Hello, I Love You
Katie M. Stout
Genre: Contemporary, YA
Publication date: June 9th 2015
by St. Martin's Griffin
A teen escapes to a boarding school abroad and falls for a Korean pop star in this fun and fresh romantic novel in the vein of Anna and the French Kiss.
Grace Wilde is running—from the multi-million dollar mansion her record producer father bought, the famous older brother who’s topped the country music charts five years in a row, and the mother who blames her for her brother’s breakdown. Grace escapes to the farthest place from home she can think of, a boarding school in Korea, hoping for a fresh start.
She wants nothing to do with music, but when her roommate Sophie’s twin brother Jason turns out to be the newest Korean pop music superstar, Grace is thrust back into the world of fame. She can't stand Jason, whose celebrity status is only outmatched by his oversized ego, but they form a tenuous alliance for the sake of her friendship with Sophie. As the months go by and Grace adjusts to her new life in Korea, even she can't deny the sparks flying between her and the KPOP idol.
Soon, Grace realizes that her feelings for Jason threaten her promise to herself that she'll leave behind the music industry that destroyed her family. But can Grace ignore her attraction to Jason and her undeniable pull of the music she was born to write? Sweet, fun, and romantic, this young adult novel explores what it means to experience first love and discover who you really are in the process.
-A copy was provided by Macmillan Children’s Publishing Group for review-
A sweet, feel-good kind of read, Hello, I Love You transported me to Korea with its highly descriptive and atmospheric writing.
I had a good time reading this novel, the romance is cute and full of chemistry, buuuut (you knew it was coming) the hot and cold nature of their relationship for a good 90% of the book does get frustrating. Even though Grace ends up having a reason behind her inability to trust and open up her heart, I couldn’t help but find myself annoyed at her sudden bursts of coldness. She was so blind by what transpired in her past – which we only find out about at the very end – that she becomes this cold-hearted bitch every time they actually start to get close. She should have given him credit just to stick around after these mood-swings, but no, he drank once or twice so he’s bound to become just like her brother… So yeah, the romance and I had a love-hate relationship. When they were happy and finally getting along I loved it – their chemistry is undeniable and he is simply adorable, if a bit broken – but then she would turn around in the blink of an eye and ruin it all!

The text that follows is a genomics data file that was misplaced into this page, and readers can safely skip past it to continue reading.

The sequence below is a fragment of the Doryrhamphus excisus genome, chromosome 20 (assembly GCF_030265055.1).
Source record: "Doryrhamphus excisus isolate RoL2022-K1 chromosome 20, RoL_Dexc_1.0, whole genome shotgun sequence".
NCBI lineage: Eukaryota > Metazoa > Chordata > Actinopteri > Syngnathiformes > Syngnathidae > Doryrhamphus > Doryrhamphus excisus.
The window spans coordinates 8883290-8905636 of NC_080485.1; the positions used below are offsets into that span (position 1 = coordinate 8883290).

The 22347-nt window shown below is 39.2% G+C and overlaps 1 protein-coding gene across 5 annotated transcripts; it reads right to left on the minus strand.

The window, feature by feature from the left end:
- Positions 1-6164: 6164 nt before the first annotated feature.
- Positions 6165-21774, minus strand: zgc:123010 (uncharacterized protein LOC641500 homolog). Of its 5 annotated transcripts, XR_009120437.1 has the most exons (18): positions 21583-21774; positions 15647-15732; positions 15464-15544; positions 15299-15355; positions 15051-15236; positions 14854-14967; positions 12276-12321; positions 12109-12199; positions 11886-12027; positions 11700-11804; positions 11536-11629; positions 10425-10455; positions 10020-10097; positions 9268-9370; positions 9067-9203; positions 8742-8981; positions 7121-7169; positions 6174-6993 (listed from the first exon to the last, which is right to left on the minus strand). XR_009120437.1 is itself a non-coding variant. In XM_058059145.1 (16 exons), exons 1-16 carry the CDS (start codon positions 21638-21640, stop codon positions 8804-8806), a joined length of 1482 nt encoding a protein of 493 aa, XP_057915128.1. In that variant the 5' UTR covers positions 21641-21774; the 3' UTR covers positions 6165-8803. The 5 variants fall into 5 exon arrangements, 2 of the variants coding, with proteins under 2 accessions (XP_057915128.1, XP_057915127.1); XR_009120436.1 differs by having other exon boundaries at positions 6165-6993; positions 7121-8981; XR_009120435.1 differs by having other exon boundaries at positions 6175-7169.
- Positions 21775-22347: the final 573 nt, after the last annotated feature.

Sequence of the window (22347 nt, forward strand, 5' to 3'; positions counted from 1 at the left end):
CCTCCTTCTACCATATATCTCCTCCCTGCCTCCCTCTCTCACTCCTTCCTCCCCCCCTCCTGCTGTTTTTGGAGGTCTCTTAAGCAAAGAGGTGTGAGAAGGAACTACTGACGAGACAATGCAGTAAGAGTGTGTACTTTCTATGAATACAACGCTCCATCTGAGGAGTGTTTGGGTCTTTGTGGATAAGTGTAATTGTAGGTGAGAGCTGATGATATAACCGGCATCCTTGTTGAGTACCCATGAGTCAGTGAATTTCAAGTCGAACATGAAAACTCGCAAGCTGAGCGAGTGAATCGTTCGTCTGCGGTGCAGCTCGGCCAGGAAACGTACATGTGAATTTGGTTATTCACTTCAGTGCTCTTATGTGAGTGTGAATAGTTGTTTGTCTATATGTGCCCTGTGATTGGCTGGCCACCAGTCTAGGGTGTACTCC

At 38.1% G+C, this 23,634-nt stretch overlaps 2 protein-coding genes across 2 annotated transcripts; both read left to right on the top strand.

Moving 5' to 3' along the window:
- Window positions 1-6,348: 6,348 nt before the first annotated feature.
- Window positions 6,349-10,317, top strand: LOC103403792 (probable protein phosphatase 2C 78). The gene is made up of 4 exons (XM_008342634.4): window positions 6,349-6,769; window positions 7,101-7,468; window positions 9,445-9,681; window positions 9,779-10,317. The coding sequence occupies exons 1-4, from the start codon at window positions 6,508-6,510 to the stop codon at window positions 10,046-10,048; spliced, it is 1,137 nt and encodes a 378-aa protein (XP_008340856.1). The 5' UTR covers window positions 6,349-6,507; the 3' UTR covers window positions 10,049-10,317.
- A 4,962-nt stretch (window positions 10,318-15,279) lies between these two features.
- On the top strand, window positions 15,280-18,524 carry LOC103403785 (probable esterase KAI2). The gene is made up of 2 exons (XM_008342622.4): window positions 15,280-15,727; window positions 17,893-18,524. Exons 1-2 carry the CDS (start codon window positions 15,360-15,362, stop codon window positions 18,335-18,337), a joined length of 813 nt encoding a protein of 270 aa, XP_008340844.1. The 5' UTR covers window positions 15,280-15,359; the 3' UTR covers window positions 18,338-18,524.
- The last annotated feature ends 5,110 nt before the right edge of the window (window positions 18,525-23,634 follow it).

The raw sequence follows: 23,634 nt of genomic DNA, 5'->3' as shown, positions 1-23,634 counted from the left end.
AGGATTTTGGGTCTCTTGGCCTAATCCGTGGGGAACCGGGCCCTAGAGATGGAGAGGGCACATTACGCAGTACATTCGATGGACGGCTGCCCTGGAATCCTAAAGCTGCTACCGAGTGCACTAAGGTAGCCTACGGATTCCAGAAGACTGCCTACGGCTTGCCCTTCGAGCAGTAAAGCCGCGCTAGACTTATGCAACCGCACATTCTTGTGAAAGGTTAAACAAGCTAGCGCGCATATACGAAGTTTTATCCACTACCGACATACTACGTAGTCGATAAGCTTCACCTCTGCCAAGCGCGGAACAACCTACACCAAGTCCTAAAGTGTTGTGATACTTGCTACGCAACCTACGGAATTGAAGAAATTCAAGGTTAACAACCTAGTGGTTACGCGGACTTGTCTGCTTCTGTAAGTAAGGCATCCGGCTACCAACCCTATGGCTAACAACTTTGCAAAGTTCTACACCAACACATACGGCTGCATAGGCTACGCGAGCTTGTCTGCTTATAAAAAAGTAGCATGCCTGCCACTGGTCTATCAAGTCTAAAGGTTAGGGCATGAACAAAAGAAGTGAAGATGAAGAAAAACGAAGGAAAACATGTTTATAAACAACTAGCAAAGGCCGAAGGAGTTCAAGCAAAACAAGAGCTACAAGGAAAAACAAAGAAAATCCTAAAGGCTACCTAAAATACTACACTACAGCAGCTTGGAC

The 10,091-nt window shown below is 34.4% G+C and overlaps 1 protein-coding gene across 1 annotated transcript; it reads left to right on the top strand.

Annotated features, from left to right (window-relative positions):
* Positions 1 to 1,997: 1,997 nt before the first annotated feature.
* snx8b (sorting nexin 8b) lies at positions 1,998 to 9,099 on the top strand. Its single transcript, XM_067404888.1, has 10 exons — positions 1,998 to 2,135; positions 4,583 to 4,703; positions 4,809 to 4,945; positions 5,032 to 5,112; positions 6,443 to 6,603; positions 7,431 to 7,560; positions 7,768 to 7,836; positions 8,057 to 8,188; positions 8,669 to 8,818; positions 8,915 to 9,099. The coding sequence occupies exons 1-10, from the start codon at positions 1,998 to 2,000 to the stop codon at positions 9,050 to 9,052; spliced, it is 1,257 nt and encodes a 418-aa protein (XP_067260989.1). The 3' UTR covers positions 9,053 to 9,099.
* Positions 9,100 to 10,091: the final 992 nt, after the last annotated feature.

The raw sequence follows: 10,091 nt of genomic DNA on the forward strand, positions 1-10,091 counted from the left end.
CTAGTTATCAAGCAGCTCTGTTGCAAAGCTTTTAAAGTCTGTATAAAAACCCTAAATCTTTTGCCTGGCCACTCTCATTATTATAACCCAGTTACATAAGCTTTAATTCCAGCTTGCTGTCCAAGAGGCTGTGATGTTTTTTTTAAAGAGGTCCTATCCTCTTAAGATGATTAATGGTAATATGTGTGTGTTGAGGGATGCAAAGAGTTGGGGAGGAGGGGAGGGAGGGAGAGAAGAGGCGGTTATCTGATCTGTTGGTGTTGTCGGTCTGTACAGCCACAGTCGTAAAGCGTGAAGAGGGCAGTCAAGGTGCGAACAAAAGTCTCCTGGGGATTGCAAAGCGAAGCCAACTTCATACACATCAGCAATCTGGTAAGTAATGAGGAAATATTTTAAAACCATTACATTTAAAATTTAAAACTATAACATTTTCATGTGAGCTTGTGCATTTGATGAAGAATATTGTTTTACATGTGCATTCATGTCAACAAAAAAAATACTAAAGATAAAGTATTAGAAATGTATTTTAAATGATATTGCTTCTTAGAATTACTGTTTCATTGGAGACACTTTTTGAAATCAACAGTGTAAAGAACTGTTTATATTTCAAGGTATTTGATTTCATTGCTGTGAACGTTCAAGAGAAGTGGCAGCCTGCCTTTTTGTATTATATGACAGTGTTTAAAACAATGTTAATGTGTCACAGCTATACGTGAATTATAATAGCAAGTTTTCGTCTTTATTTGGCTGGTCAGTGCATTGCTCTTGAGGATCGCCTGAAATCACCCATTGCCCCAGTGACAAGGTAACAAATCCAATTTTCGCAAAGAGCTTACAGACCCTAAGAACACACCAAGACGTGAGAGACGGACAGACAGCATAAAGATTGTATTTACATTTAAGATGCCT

While I didn’t dislike Grace per se, I absolutely loved the secondary characters. Her roommate Sophie is a blast – energetic, funny, and a wonderful friend. Jason’s bandmates are also full of charisma and personality. I even loved her sister, Jane, even though she barely makes an appearance in the book. It’s obvious the author knows how to build a cast full of memorable characters who all add a little something extra to the novel. There’s also an emotional layer that surfaces towards the end. It’s something I did not expect and comes with quite the tear-jerker of a baggage. It also explains Grace’s state of mind (better late than never, but still late enough that annoyance towards her is to be expected).
Now, Korea; I have never been, nor am I a listener of KPOP, so I can’t vouch for how accurately it may or may not depict it all, but I found myself charmed by the boarding school, the cities, the streets, the culture, the crowds – I became enchanted by it all. Especially when you add in the dazzle of music and fame. I love when an author is able to transport me to a new country and make me feel as if I was the one walking the streets, experiencing the culture. Accurate or not, the setting is believable and well-utilized throughout.
A foreign country, a slow-burning romance, a plot that includes friendship, family, and a dash of secrecy – Hello, I Love You is an easily enjoyable story. I would recommend it to fans of The Statistical Probability of Love at First Sight and Anna and the French Kiss.
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